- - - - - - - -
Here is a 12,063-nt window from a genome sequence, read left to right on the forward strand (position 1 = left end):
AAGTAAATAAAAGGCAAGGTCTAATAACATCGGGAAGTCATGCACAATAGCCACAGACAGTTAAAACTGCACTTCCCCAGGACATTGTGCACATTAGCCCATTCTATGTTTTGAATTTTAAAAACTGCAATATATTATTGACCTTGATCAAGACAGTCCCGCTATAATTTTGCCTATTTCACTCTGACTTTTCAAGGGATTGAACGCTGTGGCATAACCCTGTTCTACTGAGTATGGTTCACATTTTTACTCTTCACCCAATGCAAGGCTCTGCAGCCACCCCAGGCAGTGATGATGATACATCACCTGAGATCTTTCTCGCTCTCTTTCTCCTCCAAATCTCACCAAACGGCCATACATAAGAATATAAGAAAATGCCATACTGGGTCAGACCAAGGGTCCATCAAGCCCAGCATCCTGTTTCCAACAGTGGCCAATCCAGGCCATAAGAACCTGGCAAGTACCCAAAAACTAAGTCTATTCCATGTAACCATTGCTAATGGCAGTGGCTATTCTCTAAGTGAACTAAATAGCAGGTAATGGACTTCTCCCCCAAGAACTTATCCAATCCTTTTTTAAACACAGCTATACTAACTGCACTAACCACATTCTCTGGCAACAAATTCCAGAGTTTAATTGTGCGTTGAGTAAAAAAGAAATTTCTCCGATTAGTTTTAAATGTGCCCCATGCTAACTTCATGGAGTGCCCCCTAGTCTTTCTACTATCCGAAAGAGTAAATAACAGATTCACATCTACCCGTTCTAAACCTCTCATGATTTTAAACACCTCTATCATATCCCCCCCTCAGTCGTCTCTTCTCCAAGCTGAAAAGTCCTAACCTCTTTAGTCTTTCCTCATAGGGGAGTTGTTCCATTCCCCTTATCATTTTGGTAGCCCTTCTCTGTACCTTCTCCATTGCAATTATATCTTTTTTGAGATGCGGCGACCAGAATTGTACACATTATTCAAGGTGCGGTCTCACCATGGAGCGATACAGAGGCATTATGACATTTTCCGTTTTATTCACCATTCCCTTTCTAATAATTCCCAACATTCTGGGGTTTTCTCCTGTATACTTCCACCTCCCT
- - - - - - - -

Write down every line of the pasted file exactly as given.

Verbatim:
Here is a 12,063-nt window from a genome sequence, read left to right on the forward strand (position 1 = left end):
AAGTAAATAAAAGGCAAGGTCTAATAACATCGGGAAGTCATGCACAATAGCCACAGACAGTTAAAACTGCACTTCCCCAGGACATTGTGCACATTAGCCCATTCTATGTTTTGAATTTTAAAAACTGCAATATATTATTGACCTTGATCAAGACAGTCCCGCTATAATTTTGCCTATTTCACTCTGACTTTTCAAGGGATTGAACGCTGTGGCATAACCCTGTTCTACTGAGTATGGTTCACATTTTTACTCTTCACCCAATGCAAGGCTCTGCAGCCACCCCAGGCAGTGATGATGATACATCACCTGAGATCTTTCTCGCTCTCTTTCTCCTCCAAATCTCACCAAACGGCCATACATAAGAATATAAGAAAATGCCATACTGGGTCAGACCAAGGGTCCATCAAGCCCAGCATCCTGTTTCCAACAGTGGCCAATCCAGGCCATAAGAACCTGGCAAGTACCCAAAAACTAAGTCTATTCCATGTAACCATTGCTAATGGCAGTGGCTATTCTCTAAGTGAACTAAATAGCAGGTAATGGACTTCTCCCCCAAGAACTTATCCAATCCTTTTTTAAACACAGCTATACTAACTGCACTAACCACATTCTCTGGCAACAAATTCCAGAGTTTAATTGTGCGTTGAGTAAAAAAGAAATTTCTCCGATTAGTTTTAAATGTGCCCCATGCTAACTTCATGGAGTGCCCCCTAGTCTTTCTACTATCCGAAAGAGTAAATAACAGATTCACATCTACCCGTTCTAAACCTCTCATGATTTTAAACACCTCTATCATATCCCCCCCTCAGTCGTCTCTTCTCCAAGCTGAAAAGTCCTAACCTCTTTAGTCTTTCCTCATAGGGGAGTTGTTCCATTCCCCTTATCATTTTGGTAGCCCTTCTCTGTACCTTCTCCATTGCAATTATATCTTTTTTGAGATGCGGCGACCAGAATTGTACACATTATTCAAGGTGCGGTCTCACCATGGAGCGATACAGAGGCATTATGACATTTTCCGTTTTATTCACCATTCCCTTTCTAATAATTCCCAACATTCTGGGGTTTTCTCCTGTATACTTCCACCTCCCT